There is one final point to add here. The ASDoc for the addCommand() method of FrontController states that the command is added as a weak reference to the controller. That is just plain wrong and I hold my hand up to that – the comments were added in a rush just before I did the final build, instead of when I did the code change. The docs will be fixed in the next release.

Cairngorm 2.2 – Self Dispatching Events

Cairngorm 2.2, the latest version of the Flex micro-architecture, released on Friday, was a fairly minor release with just a few new features and minor fixes.

However, I thought it would be worthwhile for me to document the motivation behind some of the changes.

Today, I’ll give a quick overview of self-dispatching events, which were added to the 2.2 release.

With Cairngorm versions up to and including 2.1, to dispatch an event that would be handled by your controller, you had to do the something like this:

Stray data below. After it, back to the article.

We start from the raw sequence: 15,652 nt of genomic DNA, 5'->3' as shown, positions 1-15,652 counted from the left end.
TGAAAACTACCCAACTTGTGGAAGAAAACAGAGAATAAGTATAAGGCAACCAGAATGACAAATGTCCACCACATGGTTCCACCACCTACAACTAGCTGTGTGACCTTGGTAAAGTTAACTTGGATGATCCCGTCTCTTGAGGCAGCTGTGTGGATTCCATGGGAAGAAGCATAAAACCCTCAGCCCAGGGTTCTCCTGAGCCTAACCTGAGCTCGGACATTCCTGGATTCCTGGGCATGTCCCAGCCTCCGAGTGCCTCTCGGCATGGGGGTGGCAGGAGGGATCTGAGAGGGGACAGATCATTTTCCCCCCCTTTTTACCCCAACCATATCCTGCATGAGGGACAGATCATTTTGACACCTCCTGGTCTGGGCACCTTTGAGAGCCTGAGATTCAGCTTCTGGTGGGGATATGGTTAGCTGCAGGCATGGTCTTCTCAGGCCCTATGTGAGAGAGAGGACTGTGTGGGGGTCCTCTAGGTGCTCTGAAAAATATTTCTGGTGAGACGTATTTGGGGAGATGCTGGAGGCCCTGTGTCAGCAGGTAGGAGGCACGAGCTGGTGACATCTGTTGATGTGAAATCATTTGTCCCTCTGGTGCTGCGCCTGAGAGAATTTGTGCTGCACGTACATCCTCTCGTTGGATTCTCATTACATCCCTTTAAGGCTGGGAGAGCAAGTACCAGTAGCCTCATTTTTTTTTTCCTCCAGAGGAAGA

var loginEvent : LoginEvent = new LoginEvent( username, password );
CairngormEventDispatcher.getInstance().dispatchEvent( loginEvent );

If you had many events in your application, this became a pretty long-winded way of doing something as simple as dispatching an event.

With Cairngorm 2.2, we’ve added a helper method to CairngormEvent, which all your controller events should extend. Now, you can do the following:

var loginEvent : LoginEvent = new LoginEvent( username, password );
loginEvent.dispatch();

Or even:

new LoginEvent( username, password ).dispatch();

Its a matter of personal style on which of these two you prefer, but they both give much more clarity to your code and (more importantly for some) need less typing.